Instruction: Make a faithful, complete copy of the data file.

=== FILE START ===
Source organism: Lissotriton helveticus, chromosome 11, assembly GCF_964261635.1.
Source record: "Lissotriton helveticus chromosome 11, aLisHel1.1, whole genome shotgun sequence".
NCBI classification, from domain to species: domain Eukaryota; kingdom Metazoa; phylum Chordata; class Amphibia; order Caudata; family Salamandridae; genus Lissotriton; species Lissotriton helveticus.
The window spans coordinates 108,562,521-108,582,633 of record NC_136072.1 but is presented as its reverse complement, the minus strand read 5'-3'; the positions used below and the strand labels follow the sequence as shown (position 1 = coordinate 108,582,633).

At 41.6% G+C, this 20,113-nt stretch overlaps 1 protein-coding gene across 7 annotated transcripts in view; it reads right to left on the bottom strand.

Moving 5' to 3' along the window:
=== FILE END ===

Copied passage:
Source organism: Lissotriton helveticus, chromosome 11, assembly GCF_964261635.1.
Source record: "Lissotriton helveticus chromosome 11, aLisHel1.1, whole genome shotgun sequence".
NCBI classification, from domain to species: domain Eukaryota; kingdom Metazoa; phylum Chordata; class Amphibia; order Caudata; family Salamandridae; genus Lissotriton; species Lissotriton helveticus.
The window spans coordinates 108,562,521-108,582,633 of record NC_136072.1 but is presented as its reverse complement, the minus strand read 5'-3'; the positions used below and the strand labels follow the sequence as shown (position 1 = coordinate 108,582,633).

At 41.6% G+C, this 20,113-nt stretch overlaps 1 protein-coding gene across 7 annotated transcripts in view; it reads right to left on the bottom strand.

Moving 5' to 3' along the window: